Resources chevron_right Data chevron_right Good Practice
Smart Cities Standards
- Date Updated: May 2018
Australia features three key drivers to have a world-class built environment and social services capability: urbanisation, population growth and competitiveness. But, as the economy transitions from traditional land and craft-based activities into a full, knowledge-based system, the demands upon the cities and built environment grow relentlessly.
To respond to these changes and to take advantage of tomorrow’s economic opportunities Australia needs to rethink the way the built environment is planned, constructed and managed. Adopting a new, ‘smart’ approach is a solution. An approach which harnesses information and communication technology (ICT) to enhance liveability, workability and sustainability.
Even though this new approach and possibilities it opens-up are obvious, challenges arise. Indeed, efforts to scale and replicate success can be difficult in markets that are often defined by heightened risk management, entrenched mindsets, silo-ed governments, cost-cutting, challenging procurement processes, skills shortages, and complex supply chains. In order to overcome these challenges, the implementation of Smart Cities Council (SCC) rules and frameworks could be a solution. Standards can play an important role in helping establish those rules and frameworks, with the “standardisation” of processes being a key enabler to achieve critical mass in any market.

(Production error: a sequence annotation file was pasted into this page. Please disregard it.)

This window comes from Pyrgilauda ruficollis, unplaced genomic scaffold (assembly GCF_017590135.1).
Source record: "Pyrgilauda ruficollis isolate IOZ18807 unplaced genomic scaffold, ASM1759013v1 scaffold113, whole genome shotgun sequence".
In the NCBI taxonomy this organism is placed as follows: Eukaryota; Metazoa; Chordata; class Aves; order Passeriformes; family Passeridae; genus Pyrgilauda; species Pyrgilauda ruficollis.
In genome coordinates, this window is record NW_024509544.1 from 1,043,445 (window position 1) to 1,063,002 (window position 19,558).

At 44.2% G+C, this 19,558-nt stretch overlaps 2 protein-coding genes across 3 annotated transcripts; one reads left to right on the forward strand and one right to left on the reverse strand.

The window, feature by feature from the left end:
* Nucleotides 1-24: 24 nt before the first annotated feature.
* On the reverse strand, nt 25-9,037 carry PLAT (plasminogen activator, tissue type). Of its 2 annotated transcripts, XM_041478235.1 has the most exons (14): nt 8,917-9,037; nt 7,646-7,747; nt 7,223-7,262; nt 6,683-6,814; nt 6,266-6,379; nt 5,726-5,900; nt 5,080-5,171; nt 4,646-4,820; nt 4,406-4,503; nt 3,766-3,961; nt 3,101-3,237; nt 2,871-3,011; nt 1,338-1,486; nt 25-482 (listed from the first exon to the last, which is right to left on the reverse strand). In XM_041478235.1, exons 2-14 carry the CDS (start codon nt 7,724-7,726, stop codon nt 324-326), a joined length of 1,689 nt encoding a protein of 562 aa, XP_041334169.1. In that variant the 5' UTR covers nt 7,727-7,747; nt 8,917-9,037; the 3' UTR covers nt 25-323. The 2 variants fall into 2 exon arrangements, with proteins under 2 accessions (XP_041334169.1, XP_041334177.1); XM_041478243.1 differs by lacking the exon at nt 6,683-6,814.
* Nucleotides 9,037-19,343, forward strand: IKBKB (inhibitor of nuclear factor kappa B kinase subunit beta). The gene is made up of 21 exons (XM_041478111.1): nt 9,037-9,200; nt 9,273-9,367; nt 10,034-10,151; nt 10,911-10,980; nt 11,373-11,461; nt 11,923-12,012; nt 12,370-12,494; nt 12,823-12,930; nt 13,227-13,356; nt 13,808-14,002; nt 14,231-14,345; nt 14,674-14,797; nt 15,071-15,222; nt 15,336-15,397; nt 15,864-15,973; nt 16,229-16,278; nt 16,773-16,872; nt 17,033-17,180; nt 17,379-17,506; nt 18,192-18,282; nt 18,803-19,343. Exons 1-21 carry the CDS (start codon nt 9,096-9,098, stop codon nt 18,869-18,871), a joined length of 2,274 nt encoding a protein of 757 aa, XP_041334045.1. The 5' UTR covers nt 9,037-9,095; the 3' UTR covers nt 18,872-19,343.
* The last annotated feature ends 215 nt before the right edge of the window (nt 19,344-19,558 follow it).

Governments play a critical role in planning, designing and operating the built environment. In order for the smart approach to be a success, numerous entry points and drivers exist and have to be used for an authority looking to embark on the transition to become a smart city. This may include seeking more connected places, for instance, through major regeneration projects, housing developments or infrastructure programs. It may be strategic policy or economic development decision that potentially drives digital transformation.